Tackling the Problem of Measurement in Local

Tape measure wood. Abstract image of a tape measure on a piece of wood.

In this new Street Fight feature, local marketing gurus David Mihm and Mike Blumenthal will semi-regularly kick around some of the biggest ideas affecting the local search ecosystem and the broader industry. Send an email or leave a comment if you have specific topics that you’d like them to touch on in future columns!

David: Hey Mike, hope your last couple weeks were as good as mine–I went to Crater Lake for the first time and made my first-ever hole-in-one! (</brag>).

Mike: How cool is that! (Crater Lake that is, not the hole-in-one 🙂 ). The hole-in-one is pretty cool too, I guess. How far was it?

David: Legit: 182 yards!  But back our conversation…last time we said we were going to talk about the increasing fragmentation in Local, and if it was having an impact on small businesses yet. I know at our Local U events, your prototypical small business client Barbara Oliver sometimes makes a guest appearance. How’s she doing these days? As your canary-in-the-coal-mine, what’s she seeing?

Mike: As you know, she loves guest appearances and is always ready to chat. Her business is up 3x over the past four years. She’s ecstatic and and her “seat of the pants” assessment attributes that to Google and reviews!

David: Yeah, I think “seat of the pants” would easily rank #1 as preferred analytics package for small businesses. There was a survey that came out last week that confirmed this. SMBs can feel that local search works, but they’re too busy to look at dashboards, and/or it doesn’t meaningfully impact their business decisions to know specifically WHAT about it is working.

Mike: There is always the problem with measurement in local. SMBs do not have very good tracking and she is no exception. I have been looking at her numbers to get a sense of where traffic has been coming from, and what we can attribute to what. And while we are seeing Google continuing to send gobs of traffic, we are seeing the strong beginnings of that increased fragmentation we have been talking about.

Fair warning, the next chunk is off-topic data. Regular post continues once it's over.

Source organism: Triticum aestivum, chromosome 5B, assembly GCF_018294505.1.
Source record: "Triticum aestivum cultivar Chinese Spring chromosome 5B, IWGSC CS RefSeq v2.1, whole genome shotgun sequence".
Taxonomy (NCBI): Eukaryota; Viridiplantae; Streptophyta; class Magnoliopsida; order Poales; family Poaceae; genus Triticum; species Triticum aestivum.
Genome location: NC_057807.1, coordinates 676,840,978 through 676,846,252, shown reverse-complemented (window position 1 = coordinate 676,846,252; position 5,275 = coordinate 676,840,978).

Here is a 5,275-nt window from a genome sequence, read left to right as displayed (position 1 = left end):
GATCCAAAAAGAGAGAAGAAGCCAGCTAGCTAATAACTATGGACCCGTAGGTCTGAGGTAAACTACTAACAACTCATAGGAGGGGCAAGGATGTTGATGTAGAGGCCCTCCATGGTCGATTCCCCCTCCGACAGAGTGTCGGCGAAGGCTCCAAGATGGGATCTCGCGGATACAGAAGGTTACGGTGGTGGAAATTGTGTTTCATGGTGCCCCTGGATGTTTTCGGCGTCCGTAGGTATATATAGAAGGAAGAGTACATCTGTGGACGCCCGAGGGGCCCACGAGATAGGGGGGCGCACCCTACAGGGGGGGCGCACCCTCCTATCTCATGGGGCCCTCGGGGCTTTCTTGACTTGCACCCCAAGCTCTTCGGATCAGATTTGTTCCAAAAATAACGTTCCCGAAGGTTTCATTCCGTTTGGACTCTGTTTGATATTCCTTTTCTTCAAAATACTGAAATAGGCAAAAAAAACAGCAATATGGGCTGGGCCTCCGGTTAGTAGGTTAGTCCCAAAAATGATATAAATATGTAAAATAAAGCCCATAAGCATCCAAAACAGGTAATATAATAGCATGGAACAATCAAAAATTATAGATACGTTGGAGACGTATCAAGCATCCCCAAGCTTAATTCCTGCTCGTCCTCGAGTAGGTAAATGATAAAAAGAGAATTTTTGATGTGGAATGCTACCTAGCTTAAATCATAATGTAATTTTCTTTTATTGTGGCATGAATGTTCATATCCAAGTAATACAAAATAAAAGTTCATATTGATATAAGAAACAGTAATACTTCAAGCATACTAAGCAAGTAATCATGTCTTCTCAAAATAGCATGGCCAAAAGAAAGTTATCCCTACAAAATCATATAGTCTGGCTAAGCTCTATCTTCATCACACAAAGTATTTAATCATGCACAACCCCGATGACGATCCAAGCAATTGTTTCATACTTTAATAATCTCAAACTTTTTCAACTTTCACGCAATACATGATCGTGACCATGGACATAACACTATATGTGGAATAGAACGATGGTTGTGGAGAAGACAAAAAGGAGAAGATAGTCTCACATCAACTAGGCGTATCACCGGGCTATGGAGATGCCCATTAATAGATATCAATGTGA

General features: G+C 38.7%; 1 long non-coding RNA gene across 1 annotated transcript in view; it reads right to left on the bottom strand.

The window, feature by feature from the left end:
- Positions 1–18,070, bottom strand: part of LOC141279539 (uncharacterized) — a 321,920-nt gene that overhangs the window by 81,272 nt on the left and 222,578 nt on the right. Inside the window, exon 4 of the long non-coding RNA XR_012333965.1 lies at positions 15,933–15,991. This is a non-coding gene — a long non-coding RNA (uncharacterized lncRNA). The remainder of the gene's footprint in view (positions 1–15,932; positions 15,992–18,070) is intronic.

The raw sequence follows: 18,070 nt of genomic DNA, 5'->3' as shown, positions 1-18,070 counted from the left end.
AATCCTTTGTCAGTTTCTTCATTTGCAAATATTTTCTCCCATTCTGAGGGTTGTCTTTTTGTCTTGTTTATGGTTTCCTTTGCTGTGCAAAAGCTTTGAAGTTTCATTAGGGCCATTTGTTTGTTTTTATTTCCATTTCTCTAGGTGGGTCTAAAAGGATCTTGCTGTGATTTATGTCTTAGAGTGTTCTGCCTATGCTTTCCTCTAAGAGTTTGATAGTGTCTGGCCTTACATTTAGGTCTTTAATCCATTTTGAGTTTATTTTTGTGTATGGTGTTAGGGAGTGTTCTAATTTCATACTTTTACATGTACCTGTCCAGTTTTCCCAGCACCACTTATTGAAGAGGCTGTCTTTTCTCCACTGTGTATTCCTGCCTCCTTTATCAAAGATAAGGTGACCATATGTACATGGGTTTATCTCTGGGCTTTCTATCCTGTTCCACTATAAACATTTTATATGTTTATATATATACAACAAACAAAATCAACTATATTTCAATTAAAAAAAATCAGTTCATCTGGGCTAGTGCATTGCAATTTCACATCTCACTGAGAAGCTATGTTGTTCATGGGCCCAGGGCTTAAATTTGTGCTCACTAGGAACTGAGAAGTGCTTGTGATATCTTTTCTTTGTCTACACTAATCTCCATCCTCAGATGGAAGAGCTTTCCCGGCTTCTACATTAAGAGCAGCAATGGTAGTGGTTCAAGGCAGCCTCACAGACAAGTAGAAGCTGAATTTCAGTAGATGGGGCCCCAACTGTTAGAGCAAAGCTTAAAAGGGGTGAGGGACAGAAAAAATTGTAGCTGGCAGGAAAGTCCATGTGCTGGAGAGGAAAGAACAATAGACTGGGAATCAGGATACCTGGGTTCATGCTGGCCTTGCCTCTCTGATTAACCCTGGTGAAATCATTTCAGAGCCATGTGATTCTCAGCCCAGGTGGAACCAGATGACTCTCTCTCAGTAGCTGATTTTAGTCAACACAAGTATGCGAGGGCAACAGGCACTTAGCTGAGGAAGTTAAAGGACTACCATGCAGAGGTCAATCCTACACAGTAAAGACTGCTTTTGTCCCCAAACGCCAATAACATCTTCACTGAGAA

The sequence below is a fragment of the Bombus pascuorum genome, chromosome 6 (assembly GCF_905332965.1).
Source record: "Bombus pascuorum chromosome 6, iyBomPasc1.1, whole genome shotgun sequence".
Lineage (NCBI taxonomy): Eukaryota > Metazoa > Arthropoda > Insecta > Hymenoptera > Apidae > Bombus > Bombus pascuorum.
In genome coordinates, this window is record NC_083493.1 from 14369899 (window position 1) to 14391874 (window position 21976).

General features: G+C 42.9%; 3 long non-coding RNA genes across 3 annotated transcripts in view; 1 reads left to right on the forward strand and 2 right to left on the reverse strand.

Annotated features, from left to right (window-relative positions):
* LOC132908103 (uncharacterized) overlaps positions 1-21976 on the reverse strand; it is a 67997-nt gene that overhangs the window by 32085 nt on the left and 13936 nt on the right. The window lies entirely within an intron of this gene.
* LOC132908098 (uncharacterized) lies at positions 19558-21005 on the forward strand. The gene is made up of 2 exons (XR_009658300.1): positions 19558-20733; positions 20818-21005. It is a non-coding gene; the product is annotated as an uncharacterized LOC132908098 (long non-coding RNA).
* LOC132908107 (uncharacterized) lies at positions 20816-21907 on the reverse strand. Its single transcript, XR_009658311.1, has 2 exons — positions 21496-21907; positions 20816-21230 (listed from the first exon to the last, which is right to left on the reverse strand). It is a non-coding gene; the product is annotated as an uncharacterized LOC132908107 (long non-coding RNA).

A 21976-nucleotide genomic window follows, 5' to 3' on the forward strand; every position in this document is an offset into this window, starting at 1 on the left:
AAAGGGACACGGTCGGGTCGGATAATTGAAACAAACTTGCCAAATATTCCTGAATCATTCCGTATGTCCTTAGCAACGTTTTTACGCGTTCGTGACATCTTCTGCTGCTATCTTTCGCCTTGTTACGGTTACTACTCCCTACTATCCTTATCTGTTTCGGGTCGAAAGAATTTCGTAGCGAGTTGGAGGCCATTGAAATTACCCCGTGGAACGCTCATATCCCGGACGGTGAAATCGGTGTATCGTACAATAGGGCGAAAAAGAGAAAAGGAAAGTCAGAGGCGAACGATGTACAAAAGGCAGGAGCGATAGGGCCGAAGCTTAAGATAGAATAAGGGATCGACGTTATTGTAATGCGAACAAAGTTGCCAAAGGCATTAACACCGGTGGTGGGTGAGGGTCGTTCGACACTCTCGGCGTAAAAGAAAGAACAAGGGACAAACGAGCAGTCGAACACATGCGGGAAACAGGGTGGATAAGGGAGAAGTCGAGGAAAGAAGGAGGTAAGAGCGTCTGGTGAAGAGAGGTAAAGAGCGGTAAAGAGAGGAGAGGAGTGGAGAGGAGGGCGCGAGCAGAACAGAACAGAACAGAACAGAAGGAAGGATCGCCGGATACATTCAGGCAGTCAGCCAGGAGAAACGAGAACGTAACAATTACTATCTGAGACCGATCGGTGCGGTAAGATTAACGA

David: So what do her numbers look like?

Mike: Most of what I see in quantifying local results are proxies…but one of those that offers some insights is Google Analytics. In her account, we are seeing some interesting year-over-year shifts.

In terms of search and social traffic, when I compare the last 12 months to the previous 12, I see:

  • Absolute Google search traffic is down by about 8%
  • Relatively speaking, Google search traffic is now only 80% of her total, down from 90%
  • Bing/Yahoo traffic remains flat at 10%
  • Both Facebook AND Yelp saw 150% increases y/y and are now contributing 5% of her total visits

Both Facebook and Yelp were starting at near zero but are growing rapidly. She doesn’t pay for any Yelp traffic but does boost her posts regularly at Facebook. Hmm, what does that say about ROI?

But she does a bang-up job on Facebook and has significant engagement there with real existing customers post-sale, so even if they sent ZERO traffic, the time investment would be worth it.

David: The most surprising thing in those numbers to me is that Facebook and Yelp were starting from such a low bar. Your point about the relative ROI of paid Facebook traffic vs. free Yelp traffic certainly speaks to Yelp’s potential for a paid product that provides real value, but their current ad product ain’t it, to say the least.

And I presume she’s not even active on Instagram or Snapchat or Pinterest, all three of which have plenty of value in building customer relationships.

Mike: Correct, she has NO social presence on Instagram or Snapchat and just a smidgen on  Pinterest. Certainly she would benefit from a stronger presence on those.

David: My other inference is that if her business is up so substantially but Google referrals are down, at least some of those Google searchers must converting directly on-SERP without ever visiting her website…another trend you and I have highlighted/warned about for years.